The data pod may provide functionality to support versioning of stored resources. Support for such versioning is not built in to the Solid specification. Resource versioning in a Solid pod environment can be implemented according to the definition by the Fedora API specification which is based on the memento protocol. In cases where it is important to be able to reference specific versions of a resource, versioning may be handled by generating a new URI for different resource versions. Version linking can be handled using the DCAT vocabulary, by adding the versioning information directly to the resource in the case of an RDF resourcem, or to the metdata resource in case of non-RDF resources.

8. Resource Event Information

The data pod may provide functionality to store Event data related to resources stored on the data pod. To provide this functionality, the data pod must implement the Event Log specification. This specification dictates how event related data must be stored on the data pod, and how it can be discovered by external actors in the network.

9. Notifiations

In the Solid ecosystem, notifications serve as the main communication mechanism in a network of Solid Pods. These notifications follow the Linked Data Notifications Specification (LDN). Any Solid pod in the network serves as an LDN Receiver, and consequently has the ability to receive notifications from any actor in the network. By defining an inbox on a resource, notifications for different resources can be directed towards different inboxes defined on the data pod. The actor managing the Solid pod may choose to manually process the incoming notifications or can automate this process through an external Orchestrator service. A Linked Data Notification has no guarantee of any response being given or any action being undertaken. Any action required on receiving specific notifications has to be defined and enforced separately.

10. Spec roadmap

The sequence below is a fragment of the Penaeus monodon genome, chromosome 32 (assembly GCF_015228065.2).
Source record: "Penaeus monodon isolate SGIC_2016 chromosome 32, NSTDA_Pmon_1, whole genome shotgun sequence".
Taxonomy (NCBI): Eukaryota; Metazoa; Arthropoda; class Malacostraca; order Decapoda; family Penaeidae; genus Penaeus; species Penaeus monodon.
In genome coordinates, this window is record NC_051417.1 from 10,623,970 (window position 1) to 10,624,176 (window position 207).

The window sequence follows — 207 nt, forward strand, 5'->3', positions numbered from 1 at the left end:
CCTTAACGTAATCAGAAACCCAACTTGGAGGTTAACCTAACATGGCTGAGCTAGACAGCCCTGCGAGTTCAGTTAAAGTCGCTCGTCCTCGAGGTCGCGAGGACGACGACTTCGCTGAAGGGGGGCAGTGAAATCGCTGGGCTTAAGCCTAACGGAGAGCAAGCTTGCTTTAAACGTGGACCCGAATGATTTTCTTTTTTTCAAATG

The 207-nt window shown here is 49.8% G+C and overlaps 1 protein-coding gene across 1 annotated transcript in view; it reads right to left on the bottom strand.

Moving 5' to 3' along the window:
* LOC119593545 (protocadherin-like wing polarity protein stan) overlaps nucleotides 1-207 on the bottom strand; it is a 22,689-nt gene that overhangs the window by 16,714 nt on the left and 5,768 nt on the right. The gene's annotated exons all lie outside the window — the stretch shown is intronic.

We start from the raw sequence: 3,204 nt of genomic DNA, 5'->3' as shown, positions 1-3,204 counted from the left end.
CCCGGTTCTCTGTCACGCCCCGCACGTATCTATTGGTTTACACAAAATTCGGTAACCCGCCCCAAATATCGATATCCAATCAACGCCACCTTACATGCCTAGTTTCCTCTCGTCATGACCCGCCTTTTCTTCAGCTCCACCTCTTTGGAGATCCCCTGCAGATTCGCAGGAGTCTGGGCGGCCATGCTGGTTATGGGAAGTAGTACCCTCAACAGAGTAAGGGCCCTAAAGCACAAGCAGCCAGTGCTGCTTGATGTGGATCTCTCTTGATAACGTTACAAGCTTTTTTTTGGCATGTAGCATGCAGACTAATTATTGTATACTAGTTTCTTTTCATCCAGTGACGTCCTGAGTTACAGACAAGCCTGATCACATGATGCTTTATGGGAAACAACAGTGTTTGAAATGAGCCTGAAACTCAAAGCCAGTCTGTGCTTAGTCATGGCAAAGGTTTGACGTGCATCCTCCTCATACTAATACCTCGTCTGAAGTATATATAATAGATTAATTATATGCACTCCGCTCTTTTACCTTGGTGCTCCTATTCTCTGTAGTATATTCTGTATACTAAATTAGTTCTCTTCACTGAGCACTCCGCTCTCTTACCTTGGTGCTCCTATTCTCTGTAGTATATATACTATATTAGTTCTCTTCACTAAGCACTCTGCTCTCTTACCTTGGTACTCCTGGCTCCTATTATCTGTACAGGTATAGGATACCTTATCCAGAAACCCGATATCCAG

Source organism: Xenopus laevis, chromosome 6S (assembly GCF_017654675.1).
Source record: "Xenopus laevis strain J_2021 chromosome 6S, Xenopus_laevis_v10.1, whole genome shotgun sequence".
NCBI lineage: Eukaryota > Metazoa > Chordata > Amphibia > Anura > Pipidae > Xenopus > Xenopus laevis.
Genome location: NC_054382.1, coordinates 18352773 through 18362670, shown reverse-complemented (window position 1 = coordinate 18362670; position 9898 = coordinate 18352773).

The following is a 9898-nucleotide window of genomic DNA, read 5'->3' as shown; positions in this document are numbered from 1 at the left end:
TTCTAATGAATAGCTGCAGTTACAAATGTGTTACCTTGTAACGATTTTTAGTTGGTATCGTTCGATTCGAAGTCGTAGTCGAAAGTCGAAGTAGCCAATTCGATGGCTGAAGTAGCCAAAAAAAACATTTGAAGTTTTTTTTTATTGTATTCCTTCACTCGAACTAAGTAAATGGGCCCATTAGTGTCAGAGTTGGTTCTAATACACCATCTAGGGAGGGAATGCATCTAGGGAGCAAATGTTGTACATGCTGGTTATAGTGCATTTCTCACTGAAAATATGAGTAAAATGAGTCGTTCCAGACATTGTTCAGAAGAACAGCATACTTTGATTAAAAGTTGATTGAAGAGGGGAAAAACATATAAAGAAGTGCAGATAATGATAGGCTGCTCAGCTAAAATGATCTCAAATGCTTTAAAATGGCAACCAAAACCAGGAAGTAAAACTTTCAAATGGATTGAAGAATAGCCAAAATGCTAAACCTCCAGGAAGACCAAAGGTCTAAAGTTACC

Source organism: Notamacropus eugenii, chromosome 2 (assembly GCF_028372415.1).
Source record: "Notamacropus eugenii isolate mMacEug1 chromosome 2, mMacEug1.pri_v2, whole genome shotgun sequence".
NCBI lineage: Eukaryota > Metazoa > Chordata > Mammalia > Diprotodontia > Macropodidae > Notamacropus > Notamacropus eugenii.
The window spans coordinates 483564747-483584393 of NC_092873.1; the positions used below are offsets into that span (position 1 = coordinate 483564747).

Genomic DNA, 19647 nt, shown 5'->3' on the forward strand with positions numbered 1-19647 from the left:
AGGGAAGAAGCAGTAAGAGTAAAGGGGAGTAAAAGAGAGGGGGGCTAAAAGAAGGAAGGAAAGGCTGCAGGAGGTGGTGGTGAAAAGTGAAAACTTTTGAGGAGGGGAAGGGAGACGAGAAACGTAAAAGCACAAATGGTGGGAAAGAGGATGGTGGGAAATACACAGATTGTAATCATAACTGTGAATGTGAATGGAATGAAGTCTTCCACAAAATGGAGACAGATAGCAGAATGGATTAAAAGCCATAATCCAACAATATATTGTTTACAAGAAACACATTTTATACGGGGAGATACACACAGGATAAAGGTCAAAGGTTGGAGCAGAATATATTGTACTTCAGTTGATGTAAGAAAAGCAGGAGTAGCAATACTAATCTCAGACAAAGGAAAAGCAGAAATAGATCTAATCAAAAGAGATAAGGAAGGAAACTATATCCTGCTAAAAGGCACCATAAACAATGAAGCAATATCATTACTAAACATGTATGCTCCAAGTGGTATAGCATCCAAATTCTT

10.1. September

  1. work out requirements for resource versioning in Solid.

    • Is time based versioning useful for our usecases?

    • What is the best approach to version taggin for specific resources and discovery?

    • How can we make sure events can be tagged for specific resource versions even on remote actors?

  2. Work out data discovery more.

    • work out requirement for shape trees according to the interop spec

11. Acknowledgement

We thank Herbert Van de Sompel, DANS + Ghent University, for the valuable input during this project.


Conformance requirements are expressed with a combination of descriptive assertions and RFC 2119 terminology. The key words “MUST”, “MUST NOT”, “REQUIRED”, “SHALL”, “SHALL NOT”, “SHOULD”, “SHOULD NOT”, “RECOMMENDED”, “MAY”, and “OPTIONAL” in the normative parts of this document are to be interpreted as described in RFC 2119. However, for readability, these words do not appear in all uppercase letters in this specification.

All of the text of this specification is normative except sections explicitly marked as non-normative, examples, and notes. [RFC2119]

Examples in this specification are introduced with the words “for example” or are set apart from the normative text with class="example", like this:

This is an example of an informative example.

Informative notes begin with the word “Note” and are set apart from the normative text with class="note", like this:

Note, this is an informative note.


Terms defined by this specification

Terms defined by reference


Normative References

Anne van Kesteren. DOM Standard. Living Standard. URL:
S. Bradner. Key words for use in RFCs to Indicate Requirement Levels. March 1997. Best Current Practice. URL:

Informative References

Miel Vander Sande. Overview of the ResearcherPod specifications. Editor’s Draft. URL: